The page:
Tuesday, September 23, 2008

Smoking Laws in Switzerland

Inspired by one of my new favorite Swiss expat blogs, One Big Yodel (I just love her writing...), I thought I would share my two cents about smoking laws in Switzerland.

Basically, Switzerland is one of the last places in Europe to have such loose smoking regulations. Smokers seem to be everywhere here - at the train station, in restaurants, out the front of the office, on the streets... you name it. And why? Because frankly, they can. As this public smoking map from Budget Travel shows, basically if you got it you can smoke it where you like it in CH.

Oh yes, you are seeing that correctly. Only Belarus and Turkey have smoking laws - or the lack thereof - similar to Switzerland.

Now, I appreciate that smokers have rights too, but when their rights infringe upon those of non-smokers, I have a problem.

This is exactly the reason behind upcoming changes in the smoking regulations, and the most urgent includes a vote on September 28th in which the people of Zurich will be able to vote on smoking regulations in public restaurants. So it's not a complete smoking ban a la New York City, but it is a start.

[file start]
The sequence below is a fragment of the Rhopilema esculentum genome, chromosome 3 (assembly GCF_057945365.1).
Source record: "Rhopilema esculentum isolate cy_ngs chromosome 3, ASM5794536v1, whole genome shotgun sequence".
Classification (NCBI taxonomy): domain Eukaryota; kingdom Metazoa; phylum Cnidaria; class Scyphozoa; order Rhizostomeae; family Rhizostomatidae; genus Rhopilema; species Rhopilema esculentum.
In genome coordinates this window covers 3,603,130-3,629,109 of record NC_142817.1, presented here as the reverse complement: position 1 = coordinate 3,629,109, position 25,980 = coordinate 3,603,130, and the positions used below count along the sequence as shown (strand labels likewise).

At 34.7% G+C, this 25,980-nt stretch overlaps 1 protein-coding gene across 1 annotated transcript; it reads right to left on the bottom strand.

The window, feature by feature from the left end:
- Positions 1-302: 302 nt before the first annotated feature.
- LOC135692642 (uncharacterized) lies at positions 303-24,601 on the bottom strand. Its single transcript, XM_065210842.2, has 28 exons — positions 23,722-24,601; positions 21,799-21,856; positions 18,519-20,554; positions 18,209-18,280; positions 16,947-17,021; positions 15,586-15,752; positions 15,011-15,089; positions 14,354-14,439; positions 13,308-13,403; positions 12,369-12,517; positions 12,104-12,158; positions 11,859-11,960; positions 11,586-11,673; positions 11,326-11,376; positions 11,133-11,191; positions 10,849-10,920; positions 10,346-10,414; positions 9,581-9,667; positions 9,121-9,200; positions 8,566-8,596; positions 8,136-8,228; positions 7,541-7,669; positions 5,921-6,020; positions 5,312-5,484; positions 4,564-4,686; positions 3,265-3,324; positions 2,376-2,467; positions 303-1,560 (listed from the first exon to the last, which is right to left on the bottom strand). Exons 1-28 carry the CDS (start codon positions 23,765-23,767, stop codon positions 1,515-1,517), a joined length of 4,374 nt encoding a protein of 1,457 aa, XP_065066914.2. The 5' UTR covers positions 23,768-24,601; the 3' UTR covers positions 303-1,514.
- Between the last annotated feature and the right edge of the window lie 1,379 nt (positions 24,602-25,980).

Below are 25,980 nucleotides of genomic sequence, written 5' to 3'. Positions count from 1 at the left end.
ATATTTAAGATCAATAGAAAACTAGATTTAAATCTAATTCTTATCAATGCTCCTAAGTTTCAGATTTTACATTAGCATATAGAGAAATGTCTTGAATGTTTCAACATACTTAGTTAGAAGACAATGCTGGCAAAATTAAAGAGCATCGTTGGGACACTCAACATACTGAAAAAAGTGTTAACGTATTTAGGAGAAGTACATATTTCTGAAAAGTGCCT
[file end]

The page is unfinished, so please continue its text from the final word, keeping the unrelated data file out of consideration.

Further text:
Zurich will vote on two things.
  1. Smoke free dining: Should restaurants and eating establishments be smoke free, and therefore have smoking areas for smokers - separate rooms? Yes/No ... and

  2. As an alternative, should restaurants be able to decide for themselves whether to be smoke free or not - meaning whether or not to ban smoking altogether or have smoking rooms or allow smoking. This counter was created because a lot of smaller establishments don't believe they can afford separate smoking areas, and therefore they would be forced to be smoke free or smoking establishments - thereby losing at least some customers along the way if forced to create smoking areas.
You can read more about the upcoming vote here on the Lung League, (in German): http://www.rauchfreie-restaurants.ch/website.asp

I am hoping that non-smokers will get a bit more fresh air after Sept. 28th.

What do you think? Will they vote yes for the new initiative or no?

More reading in English:


Joanna "Serowa Marzycielka" said...

Oh my... the map shows that the official situation in Switzerland is even worst that in Poland. Of course, the map doesn’t show the Polish reality where smoker don’t give a s* about the law. I have never heard that anyone was punished with a ticket for smoking on a bus station or else. The law is not respected at all.

As a non-smoker I just can’t stand the disgusting smoke of cigarettes. I truly hate it. The wife of my ex-boss smokes the whole day long and stinks awfully. She was one of the reasons why I left my job couple years ago.

I must say, I’m surprised; I thought that particularly in Switzerland people don’t tolerate smoking in public places. And what’s a public place? Well, for me it’s every place except one’s own house :)

I don’t let anyone smoke in my flat – that’s why my boyfriend’s father rarely visits us. Well, we see him almost every Sunday in his place, so our relationship are ok :)